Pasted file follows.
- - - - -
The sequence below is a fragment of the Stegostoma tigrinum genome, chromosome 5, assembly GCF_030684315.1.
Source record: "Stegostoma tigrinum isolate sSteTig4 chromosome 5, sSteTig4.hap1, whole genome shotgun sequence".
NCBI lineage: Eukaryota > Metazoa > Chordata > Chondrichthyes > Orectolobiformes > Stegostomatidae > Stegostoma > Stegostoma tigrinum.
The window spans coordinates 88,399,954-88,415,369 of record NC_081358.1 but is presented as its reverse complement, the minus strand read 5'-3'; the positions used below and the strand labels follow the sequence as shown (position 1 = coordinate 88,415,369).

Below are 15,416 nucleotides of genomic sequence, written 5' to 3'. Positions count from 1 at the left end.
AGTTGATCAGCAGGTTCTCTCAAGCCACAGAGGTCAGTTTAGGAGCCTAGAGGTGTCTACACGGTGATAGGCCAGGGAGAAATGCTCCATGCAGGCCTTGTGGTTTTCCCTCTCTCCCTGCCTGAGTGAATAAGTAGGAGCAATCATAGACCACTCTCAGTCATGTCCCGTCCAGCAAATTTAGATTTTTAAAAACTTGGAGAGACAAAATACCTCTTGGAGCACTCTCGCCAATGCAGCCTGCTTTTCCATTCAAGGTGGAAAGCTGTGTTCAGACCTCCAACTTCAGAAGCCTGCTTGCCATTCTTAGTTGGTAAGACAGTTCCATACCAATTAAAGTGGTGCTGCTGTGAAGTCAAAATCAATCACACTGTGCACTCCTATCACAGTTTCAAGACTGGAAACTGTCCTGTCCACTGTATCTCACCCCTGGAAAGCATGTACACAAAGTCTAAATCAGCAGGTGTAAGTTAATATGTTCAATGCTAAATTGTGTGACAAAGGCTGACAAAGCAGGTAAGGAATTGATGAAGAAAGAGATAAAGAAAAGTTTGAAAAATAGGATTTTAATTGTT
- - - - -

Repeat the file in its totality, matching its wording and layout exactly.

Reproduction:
The sequence below is a fragment of the Stegostoma tigrinum genome, chromosome 5, assembly GCF_030684315.1.
Source record: "Stegostoma tigrinum isolate sSteTig4 chromosome 5, sSteTig4.hap1, whole genome shotgun sequence".
NCBI lineage: Eukaryota > Metazoa > Chordata > Chondrichthyes > Orectolobiformes > Stegostomatidae > Stegostoma > Stegostoma tigrinum.
The window spans coordinates 88,399,954-88,415,369 of record NC_081358.1 but is presented as its reverse complement, the minus strand read 5'-3'; the positions used below and the strand labels follow the sequence as shown (position 1 = coordinate 88,415,369).

Below are 15,416 nucleotides of genomic sequence, written 5' to 3'. Positions count from 1 at the left end.
AGTTGATCAGCAGGTTCTCTCAAGCCACAGAGGTCAGTTTAGGAGCCTAGAGGTGTCTACACGGTGATAGGCCAGGGAGAAATGCTCCATGCAGGCCTTGTGGTTTTCCCTCTCTCCCTGCCTGAGTGAATAAGTAGGAGCAATCATAGACCACTCTCAGTCATGTCCCGTCCAGCAAATTTAGATTTTTAAAAACTTGGAGAGACAAAATACCTCTTGGAGCACTCTCGCCAATGCAGCCTGCTTTTCCATTCAAGGTGGAAAGCTGTGTTCAGACCTCCAACTTCAGAAGCCTGCTTGCCATTCTTAGTTGGTAAGACAGTTCCATACCAATTAAAGTGGTGCTGCTGTGAAGTCAAAATCAATCACACTGTGCACTCCTATCACAGTTTCAAGACTGGAAACTGTCCTGTCCACTGTATCTCACCCCTGGAAAGCATGTACACAAAGTCTAAATCAGCAGGTGTAAGTTAATATGTTCAATGCTAAATTGTGTGACAAAGGCTGACAAAGCAGGTAAGGAATTGATGAAGAAAGAGATAAAGAAAAGTTTGAAAAATAGGATTTTAATTGTT